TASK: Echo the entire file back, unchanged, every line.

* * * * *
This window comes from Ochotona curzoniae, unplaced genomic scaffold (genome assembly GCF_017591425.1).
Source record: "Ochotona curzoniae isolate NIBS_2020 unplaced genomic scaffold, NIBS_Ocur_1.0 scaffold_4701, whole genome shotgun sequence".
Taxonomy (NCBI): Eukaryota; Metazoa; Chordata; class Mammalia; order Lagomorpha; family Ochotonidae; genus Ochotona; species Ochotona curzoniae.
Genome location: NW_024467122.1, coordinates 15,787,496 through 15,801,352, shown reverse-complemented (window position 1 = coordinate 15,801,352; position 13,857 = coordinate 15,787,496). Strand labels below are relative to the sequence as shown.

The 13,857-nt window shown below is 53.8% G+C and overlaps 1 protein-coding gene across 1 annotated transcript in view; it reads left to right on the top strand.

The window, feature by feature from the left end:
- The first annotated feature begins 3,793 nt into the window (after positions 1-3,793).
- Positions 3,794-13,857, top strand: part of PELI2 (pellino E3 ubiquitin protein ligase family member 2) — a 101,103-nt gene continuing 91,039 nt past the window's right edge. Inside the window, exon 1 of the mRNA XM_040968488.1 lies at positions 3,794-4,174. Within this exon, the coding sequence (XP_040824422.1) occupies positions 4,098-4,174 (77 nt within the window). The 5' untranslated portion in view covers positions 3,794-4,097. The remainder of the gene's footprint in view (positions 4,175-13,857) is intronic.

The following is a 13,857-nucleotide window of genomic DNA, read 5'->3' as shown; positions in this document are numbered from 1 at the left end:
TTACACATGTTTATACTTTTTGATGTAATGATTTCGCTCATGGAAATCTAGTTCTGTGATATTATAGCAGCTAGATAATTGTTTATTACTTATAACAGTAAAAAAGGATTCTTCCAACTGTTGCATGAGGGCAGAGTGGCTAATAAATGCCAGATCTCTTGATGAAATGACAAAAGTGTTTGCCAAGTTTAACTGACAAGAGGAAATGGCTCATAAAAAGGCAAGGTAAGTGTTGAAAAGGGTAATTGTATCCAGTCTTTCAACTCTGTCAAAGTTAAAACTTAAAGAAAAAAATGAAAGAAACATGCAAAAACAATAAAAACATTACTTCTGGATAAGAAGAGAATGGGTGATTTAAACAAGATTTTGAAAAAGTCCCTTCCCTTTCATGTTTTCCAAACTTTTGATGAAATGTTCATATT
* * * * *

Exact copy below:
This window comes from Ochotona curzoniae, unplaced genomic scaffold (genome assembly GCF_017591425.1).
Source record: "Ochotona curzoniae isolate NIBS_2020 unplaced genomic scaffold, NIBS_Ocur_1.0 scaffold_4701, whole genome shotgun sequence".
Taxonomy (NCBI): Eukaryota; Metazoa; Chordata; class Mammalia; order Lagomorpha; family Ochotonidae; genus Ochotona; species Ochotona curzoniae.
Genome location: NW_024467122.1, coordinates 15,787,496 through 15,801,352, shown reverse-complemented (window position 1 = coordinate 15,801,352; position 13,857 = coordinate 15,787,496). Strand labels below are relative to the sequence as shown.

The 13,857-nt window shown below is 53.8% G+C and overlaps 1 protein-coding gene across 1 annotated transcript in view; it reads left to right on the top strand.

The window, feature by feature from the left end:
- The first annotated feature begins 3,793 nt into the window (after positions 1-3,793).
- Positions 3,794-13,857, top strand: part of PELI2 (pellino E3 ubiquitin protein ligase family member 2) — a 101,103-nt gene continuing 91,039 nt past the window's right edge. Inside the window, exon 1 of the mRNA XM_040968488.1 lies at positions 3,794-4,174. Within this exon, the coding sequence (XP_040824422.1) occupies positions 4,098-4,174 (77 nt within the window). The 5' untranslated portion in view covers positions 3,794-4,097. The remainder of the gene's footprint in view (positions 4,175-13,857) is intronic.

The following is a 13,857-nucleotide window of genomic DNA, read 5'->3' as shown; positions in this document are numbered from 1 at the left end:
TTACACATGTTTATACTTTTTGATGTAATGATTTCGCTCATGGAAATCTAGTTCTGTGATATTATAGCAGCTAGATAATTGTTTATTACTTATAACAGTAAAAAAGGATTCTTCCAACTGTTGCATGAGGGCAGAGTGGCTAATAAATGCCAGATCTCTTGATGAAATGACAAAAGTGTTTGCCAAGTTTAACTGACAAGAGGAAATGGCTCATAAAAAGGCAAGGTAAGTGTTGAAAAGGGTAATTGTATCCAGTCTTTCAACTCTGTCAAAGTTAAAACTTAAAGAAAAAAATGAAAGAAACATGCAAAAACAATAAAAACATTACTTCTGGATAAGAAGAGAATGGGTGATTTAAACAAGATTTTGAAAAAGTCCCTTCCCTTTCATGTTTTCCAAACTTTTGATGAAATGTTCATATT